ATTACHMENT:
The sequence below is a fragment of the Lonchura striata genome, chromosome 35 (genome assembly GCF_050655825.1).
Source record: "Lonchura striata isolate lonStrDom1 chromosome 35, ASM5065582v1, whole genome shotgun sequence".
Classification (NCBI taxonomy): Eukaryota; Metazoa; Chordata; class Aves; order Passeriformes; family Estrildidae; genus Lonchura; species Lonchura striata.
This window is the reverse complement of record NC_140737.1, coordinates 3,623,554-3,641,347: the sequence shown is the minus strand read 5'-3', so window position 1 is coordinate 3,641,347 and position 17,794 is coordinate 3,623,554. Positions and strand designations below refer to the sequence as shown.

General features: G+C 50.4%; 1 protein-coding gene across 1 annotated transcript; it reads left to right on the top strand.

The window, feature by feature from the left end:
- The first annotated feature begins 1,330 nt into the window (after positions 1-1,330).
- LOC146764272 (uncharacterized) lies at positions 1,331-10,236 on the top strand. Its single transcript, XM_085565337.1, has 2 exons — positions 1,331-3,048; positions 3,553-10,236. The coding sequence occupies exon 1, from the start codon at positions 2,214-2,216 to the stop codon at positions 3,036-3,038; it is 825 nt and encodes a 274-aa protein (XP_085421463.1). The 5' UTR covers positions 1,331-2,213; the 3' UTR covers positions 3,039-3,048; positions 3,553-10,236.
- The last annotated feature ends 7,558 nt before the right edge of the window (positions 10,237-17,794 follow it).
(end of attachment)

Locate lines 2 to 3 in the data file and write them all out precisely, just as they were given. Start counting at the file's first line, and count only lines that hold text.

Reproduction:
Source record: "Lonchura striata isolate lonStrDom1 chromosome 35, ASM5065582v1, whole genome shotgun sequence".
Classification (NCBI taxonomy): Eukaryota; Metazoa; Chordata; class Aves; order Passeriformes; family Estrildidae; genus Lonchura; species Lonchura striata.